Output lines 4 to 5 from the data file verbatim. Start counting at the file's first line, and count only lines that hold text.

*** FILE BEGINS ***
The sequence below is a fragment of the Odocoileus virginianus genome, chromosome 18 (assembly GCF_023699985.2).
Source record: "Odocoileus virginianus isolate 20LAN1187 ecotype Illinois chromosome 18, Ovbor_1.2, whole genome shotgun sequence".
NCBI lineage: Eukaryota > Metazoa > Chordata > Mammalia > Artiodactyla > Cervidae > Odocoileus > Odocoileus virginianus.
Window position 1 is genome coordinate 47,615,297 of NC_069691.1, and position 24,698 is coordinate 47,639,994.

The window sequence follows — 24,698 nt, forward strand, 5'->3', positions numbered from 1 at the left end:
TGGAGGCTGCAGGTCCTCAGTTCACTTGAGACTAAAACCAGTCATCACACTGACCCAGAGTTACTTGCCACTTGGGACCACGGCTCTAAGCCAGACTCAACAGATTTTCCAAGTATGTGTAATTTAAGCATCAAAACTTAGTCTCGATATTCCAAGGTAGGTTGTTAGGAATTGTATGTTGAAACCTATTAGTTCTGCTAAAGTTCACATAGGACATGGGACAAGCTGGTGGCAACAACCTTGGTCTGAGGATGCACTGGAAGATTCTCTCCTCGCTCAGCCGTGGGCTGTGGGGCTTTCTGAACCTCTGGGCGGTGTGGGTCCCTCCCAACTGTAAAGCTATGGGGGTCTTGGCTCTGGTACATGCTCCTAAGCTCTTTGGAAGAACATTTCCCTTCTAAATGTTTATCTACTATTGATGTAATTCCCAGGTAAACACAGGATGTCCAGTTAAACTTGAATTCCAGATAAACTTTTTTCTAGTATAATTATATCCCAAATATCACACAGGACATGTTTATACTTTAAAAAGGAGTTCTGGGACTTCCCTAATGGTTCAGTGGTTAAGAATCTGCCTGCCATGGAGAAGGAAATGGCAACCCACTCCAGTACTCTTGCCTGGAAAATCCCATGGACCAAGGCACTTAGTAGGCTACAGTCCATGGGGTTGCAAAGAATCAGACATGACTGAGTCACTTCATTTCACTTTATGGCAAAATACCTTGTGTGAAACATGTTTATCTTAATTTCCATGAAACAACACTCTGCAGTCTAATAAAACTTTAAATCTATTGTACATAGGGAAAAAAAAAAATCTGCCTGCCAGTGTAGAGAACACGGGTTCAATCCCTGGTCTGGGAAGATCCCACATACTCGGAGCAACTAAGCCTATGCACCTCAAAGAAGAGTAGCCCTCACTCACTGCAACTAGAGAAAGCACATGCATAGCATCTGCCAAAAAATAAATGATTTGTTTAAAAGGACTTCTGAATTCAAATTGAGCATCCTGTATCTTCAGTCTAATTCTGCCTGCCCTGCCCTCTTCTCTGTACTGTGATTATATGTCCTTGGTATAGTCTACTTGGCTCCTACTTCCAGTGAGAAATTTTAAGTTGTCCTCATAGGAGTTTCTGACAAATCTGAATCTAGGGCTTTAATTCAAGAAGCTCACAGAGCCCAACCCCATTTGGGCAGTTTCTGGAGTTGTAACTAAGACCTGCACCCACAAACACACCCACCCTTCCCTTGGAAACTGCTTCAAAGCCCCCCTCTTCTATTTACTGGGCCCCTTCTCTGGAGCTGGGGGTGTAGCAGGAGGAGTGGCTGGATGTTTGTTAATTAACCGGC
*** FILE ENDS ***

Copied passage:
Window position 1 is genome coordinate 47,615,297 of NC_069691.1, and position 24,698 is coordinate 47,639,994.

The window sequence follows — 24,698 nt, forward strand, 5'->3', positions numbered from 1 at the left end: